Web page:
Copyright: bokica / 123RF Stock Photo
I felt this story was a good one to share because it demonstrates at what point it is important to be adaptable in our profession. I’m not saying that most of us will be throwing on a hard hat any time soon but it is incredible to see how diversified this type of work is. After only seven weeks here, I've become familiar with various types of claims that always involve a new and exciting scenario. Our profession requires us to become experts in plenty of fields, sometimes overnight, and I believe it is one reason why working as a lawyer is such a thrilling experience. As I was shoveling, one of the crew members looked at me and asked me who I was. I told him I was a lawyer, and my laugh said it all: More than just a “Suit”!
Alex R.

Thursday 17 July 2014

Murder on Bay Street!

Although the title of this post would probably make a great Hollywood Blockbuster, (notwithstanding that a car-chase scene through Toronto’s notorious traffic would be kind of lame), the title in fact alludes to the convergence of criminal law and civil law in several files being worked on at McCague Borlack.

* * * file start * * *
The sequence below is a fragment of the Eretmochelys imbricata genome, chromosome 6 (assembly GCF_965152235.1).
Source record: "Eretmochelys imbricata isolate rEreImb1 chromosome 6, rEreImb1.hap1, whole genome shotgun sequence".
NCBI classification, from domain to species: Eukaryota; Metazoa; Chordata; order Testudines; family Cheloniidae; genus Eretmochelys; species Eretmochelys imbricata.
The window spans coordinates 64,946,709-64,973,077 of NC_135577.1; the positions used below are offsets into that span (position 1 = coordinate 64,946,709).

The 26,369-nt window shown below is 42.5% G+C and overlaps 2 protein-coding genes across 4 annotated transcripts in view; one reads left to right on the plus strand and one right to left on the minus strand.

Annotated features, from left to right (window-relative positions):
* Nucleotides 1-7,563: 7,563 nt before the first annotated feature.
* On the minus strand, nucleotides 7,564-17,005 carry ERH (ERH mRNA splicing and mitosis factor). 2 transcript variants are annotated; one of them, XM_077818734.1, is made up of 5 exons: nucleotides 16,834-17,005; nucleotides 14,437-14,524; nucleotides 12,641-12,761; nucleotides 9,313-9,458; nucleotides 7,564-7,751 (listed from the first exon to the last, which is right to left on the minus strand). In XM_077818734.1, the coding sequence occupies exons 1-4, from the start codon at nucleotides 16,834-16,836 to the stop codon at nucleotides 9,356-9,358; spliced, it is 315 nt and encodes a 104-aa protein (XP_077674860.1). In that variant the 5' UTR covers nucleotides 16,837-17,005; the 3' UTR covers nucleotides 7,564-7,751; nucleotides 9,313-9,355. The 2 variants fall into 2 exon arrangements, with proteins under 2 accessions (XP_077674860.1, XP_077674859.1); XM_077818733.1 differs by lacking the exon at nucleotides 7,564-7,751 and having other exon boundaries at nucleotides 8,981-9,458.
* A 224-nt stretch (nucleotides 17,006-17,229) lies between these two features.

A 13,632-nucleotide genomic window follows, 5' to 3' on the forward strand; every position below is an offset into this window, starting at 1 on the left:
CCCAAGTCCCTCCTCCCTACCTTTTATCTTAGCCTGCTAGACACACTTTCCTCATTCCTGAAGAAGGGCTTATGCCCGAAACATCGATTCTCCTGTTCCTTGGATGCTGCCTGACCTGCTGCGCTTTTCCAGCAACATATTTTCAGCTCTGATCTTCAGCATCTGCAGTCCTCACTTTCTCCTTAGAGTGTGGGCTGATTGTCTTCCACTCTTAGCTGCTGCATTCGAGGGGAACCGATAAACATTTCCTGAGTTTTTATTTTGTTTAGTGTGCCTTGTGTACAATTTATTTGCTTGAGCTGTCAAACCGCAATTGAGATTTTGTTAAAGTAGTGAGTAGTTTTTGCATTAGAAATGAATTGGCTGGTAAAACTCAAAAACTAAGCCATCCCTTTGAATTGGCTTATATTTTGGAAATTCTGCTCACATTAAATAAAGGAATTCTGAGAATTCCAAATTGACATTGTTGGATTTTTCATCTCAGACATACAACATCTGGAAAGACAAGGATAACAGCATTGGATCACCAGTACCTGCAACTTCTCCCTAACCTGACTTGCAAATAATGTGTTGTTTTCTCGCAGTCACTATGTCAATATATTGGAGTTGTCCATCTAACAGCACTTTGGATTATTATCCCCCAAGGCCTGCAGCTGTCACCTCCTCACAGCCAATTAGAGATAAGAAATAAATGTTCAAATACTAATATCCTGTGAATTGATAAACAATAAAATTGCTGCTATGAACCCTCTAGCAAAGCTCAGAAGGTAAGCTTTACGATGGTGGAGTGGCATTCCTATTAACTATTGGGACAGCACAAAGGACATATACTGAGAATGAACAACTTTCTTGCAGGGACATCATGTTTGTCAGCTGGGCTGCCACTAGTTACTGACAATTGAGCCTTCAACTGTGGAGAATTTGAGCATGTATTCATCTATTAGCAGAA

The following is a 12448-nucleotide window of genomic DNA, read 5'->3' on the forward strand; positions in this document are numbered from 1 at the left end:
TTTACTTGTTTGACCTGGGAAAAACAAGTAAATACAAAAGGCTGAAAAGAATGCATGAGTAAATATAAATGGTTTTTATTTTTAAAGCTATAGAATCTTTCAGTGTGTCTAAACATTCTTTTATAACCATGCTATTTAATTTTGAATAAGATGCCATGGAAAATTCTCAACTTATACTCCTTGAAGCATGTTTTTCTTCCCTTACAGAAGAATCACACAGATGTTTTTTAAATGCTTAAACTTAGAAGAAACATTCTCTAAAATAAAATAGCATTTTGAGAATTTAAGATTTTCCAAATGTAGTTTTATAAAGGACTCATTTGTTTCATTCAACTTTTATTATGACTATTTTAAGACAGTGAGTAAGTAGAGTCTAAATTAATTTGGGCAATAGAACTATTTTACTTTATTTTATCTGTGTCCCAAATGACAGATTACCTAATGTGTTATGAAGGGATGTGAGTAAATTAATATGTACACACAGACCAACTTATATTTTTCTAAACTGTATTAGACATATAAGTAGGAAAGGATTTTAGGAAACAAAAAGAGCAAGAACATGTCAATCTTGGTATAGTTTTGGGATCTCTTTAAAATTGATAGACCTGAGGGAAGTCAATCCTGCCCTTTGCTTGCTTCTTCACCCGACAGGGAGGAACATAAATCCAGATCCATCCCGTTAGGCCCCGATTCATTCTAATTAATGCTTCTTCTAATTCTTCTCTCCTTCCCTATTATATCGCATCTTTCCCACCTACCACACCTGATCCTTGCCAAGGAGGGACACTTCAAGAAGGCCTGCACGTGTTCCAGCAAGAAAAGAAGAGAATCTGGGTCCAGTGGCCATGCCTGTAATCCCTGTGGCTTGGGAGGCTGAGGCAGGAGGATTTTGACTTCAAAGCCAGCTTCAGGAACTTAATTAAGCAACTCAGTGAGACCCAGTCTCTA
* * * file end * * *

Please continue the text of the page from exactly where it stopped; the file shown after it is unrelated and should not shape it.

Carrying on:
I thought my criminal law days were behind me. How wrong I was.

Coming to MB as I did, with two summer experiences working for a criminal defence lawyer, I thought my criminal law days were behind me. How wrong I was. It is true of course that the wheelhouse of MB is civil litigation and that strictly criminal law cases are not the norm at the firm. However, just because a file is not directly a criminal matter does mean that the Criminal Code or other such pieces of legislation are of no use at the firm. Quite to the contrary.

In my 3rd week at the firm, just as I was getting accustomed to the pulse of the place and finally had mapped my route to the soda machine, I was informed by one of the supervising lawyers that I was to attend a preliminary hearing (“prelim” in lawyer-speak) in a high profile murder, for 3 consecutive days. For those who are not aware a prelim is a stage in criminal proceedings where the material is presented to a judge of the Ontario Court of Justice in order to determine whether there is sufficient evidence to set a matter down for trial in Ontario Superior Court. As it turns out our client is involved in a civil suit in relation to this murder and therefore we needed to learn as much as possible from the criminal proceedings in order to mount a strong defence for our client in the civil suit.